Back in the 1960s, when tubes were coming into service more and more, it
was a widely held belief that they were more expensive to run than
tungsten filament bulbs if turned on for short periods. It was said that
most of the power they consumed was drawn during the 'strike-up' phase so
if they weren't on for at *least* an hour, you might as well be using TF
Well, here we are 50+ years on and tubes are now very much old tech.
What, with the benefit of hindsight, have the Panel to say about those
old efficiency claims of the day?
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That is what I was taught, but the calculation also involved wear and
tear on the tube/starter/choke. I still will not install any sort of
discharge lamp where it is liable to constant switching though.
They were never true.
What was the case was that each switch-on wore the tube out by the
equivalent of some hours running. The instant-start fittings which
were common in the US suffered from this particularly badly. The
switch-start used in most 220-240V countries much less so, but it
was still a significant effect.
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Well yes you had to use heaters and stir things up. I cannot say that \I've
had tubes in quickstart electronic ballasts go more often than the normal
starter switched ones.
All in the end end up with black ends and the first indication is that in
cold locations they can and do have trouble staying lit till they warm up.
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On Sun, 16 Sep 2018 16:11:54 -0000 (UTC), Cursitor Doom
Yes of course they are more expensive. The light output is of a
frequency that resonates with the thought patterns of muslim child
molesters boosting their desires and leading to increased rumpy pumpy
with our fine British schoolgirls.
The wavelength of the light could with the oscillatory nature means
that peoples eyesight can be damaged and our poor British heroic
houswives will not see rapidly moving kitchen equipment due to the
"strobe" effect. This will lead to increased work for the NHS and if
foreigners are subjected to the same risks, they will have an unfair
advantage over white people as their fingers are darker and easily
found amongst the ingredients for dinner.
If I were you, I would vote to get them all scrapped in favour of
going back to incandescent lighting.
Importing whale oil and candle wax will be a tremendous boost for
Britains economy, we could have trade deals with Japan in almost no
time and the need for lamplighters would give employment to UK
citizens once they have spent a year or so being trained.
By putting Whale oil lamps in operating theaters, the NHS would save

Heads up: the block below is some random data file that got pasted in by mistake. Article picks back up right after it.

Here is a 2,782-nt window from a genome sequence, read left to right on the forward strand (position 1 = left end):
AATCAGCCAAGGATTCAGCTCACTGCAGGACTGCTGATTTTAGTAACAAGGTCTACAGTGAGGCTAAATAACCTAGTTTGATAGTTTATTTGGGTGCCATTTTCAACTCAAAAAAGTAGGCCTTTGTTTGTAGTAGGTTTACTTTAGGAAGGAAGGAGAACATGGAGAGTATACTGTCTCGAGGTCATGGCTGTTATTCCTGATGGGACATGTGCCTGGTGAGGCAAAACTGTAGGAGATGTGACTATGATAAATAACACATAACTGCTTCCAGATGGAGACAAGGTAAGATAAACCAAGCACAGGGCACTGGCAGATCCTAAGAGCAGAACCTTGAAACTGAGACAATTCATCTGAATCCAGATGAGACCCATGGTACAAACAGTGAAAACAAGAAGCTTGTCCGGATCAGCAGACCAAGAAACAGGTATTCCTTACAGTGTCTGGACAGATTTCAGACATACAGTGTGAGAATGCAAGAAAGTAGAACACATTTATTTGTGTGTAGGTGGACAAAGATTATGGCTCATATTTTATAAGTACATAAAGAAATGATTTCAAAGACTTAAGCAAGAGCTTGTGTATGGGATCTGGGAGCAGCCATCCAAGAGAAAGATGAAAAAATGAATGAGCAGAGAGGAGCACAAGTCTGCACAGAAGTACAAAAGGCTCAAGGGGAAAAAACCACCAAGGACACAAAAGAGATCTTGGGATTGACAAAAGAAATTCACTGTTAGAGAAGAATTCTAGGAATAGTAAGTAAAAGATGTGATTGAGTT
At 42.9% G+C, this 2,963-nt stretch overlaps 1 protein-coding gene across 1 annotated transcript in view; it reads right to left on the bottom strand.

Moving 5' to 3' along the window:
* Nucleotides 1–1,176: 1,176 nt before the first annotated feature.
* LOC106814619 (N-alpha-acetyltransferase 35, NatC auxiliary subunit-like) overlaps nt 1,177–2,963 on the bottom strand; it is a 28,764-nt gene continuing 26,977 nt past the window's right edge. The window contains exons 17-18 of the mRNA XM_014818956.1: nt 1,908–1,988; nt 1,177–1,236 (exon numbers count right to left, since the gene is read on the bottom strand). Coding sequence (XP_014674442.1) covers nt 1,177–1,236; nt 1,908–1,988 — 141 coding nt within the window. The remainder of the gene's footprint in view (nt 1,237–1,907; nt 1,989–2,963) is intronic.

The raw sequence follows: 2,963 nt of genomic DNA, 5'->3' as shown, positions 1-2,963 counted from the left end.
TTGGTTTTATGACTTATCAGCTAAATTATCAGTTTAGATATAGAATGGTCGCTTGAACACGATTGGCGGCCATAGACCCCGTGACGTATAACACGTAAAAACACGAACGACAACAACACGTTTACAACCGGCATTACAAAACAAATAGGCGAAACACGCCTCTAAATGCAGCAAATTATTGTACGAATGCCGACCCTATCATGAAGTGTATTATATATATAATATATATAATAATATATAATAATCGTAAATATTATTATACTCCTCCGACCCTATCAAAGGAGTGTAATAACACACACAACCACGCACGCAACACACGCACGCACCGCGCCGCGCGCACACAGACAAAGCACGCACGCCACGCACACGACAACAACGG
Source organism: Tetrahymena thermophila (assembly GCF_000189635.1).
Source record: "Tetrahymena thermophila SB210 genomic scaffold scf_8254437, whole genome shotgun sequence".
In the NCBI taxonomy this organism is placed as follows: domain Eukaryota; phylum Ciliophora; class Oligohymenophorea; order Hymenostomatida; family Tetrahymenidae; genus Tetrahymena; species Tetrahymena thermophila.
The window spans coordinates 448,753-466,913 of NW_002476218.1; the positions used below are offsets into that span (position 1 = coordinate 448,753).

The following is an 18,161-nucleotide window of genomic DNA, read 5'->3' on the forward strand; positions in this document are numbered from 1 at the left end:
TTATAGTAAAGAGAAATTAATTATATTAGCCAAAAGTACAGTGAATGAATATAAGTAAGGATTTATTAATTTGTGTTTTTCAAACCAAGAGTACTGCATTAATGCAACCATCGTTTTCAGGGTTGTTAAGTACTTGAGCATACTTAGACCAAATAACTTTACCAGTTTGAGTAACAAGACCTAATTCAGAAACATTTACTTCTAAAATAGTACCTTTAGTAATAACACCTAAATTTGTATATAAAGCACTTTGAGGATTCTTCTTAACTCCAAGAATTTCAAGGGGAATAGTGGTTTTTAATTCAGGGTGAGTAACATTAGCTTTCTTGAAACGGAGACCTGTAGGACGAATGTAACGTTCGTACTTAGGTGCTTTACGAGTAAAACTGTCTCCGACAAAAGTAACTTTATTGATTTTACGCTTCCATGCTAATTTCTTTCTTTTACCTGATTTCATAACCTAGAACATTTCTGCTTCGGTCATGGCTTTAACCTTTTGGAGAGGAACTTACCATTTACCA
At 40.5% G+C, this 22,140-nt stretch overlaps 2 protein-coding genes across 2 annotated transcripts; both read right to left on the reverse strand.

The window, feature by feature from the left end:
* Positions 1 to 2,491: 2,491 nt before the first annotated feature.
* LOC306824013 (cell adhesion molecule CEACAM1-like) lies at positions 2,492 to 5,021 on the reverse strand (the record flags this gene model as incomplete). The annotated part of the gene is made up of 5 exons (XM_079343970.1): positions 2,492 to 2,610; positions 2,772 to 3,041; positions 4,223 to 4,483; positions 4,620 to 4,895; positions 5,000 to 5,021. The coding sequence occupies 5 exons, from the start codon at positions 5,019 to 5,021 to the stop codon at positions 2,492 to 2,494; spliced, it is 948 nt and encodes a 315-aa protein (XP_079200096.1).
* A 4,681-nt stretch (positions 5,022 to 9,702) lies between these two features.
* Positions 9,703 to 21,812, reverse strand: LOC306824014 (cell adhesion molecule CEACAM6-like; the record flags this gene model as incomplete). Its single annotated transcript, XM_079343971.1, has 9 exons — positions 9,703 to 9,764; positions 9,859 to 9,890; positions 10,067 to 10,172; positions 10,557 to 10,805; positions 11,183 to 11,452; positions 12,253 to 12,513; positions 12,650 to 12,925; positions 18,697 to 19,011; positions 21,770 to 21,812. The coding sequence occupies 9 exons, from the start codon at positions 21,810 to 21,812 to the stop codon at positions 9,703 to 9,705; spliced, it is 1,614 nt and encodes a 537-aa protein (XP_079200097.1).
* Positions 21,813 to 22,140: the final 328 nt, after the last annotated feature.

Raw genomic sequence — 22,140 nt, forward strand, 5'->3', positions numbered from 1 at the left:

£1,256.43P a week.
On Sunday, 16 September 2018 17:11:57 UTC+1, Cursitor Doom wrote:
it was a misunderstanding. They used around 3x the current for the 1st 1-2
seconds during starting, but not 3x power. Starting added wear & tear to th
e tube filaments. That's all. ISTR calculating the break even point many ye
ars ago at somewere vaguely around a minute.
I meant much more efficient than the alternatives to fluorescents were then.
Yes, fluorescents still arguably have their place now,
but that isnt for efficiency, it’s the much longer life of the
long tube fluorescents than you can be sure of with leds.
Useful though that is, I'd say lumens at the work surfaces are the more
important, especially in a kitchen where those surfaces are even further
off-axis from a downwards directed light source than the extent of the
Personally, I find that an overall light is better than a directional one. A
4000 lm florrie that shines all around seems better than a directional (even
180 deg+ LED). Under-cabinet lights are the exception.
On Sun, 16 Sep 2018 16:11:54 +0000, Cursitor Doom wrote:
There was *some* justification for that belief but it wasn't electricity
costs, it was premature wear of the thoriated cathode filaments due to
the use of the cheap 'n' nasty switch starter.
Fluorescent lamps are discharge lamps which, in common with all lamps of
that class, have a negative impedance characteristic which needs to be
swamped out with a positive impedance wired in series. Their efficiency
was so much better than the incandescent filament lamps they replaced
that even with the losses of a resistive ballast on a 230vdc supply, they
still gave off two or three times more light of a tungsten filament lamp.
However on AC supplies, it became possible to replace the ballast
resistor with a ballast choke to provide a much less lossy positive
impedance. The only downside being the inductive (lagging) current
component this added to the load on the mains supply which increased the
wattless amperage which, as far as the PSUs were concerned weren't
wattless when it came to the I squared R losses in their transmission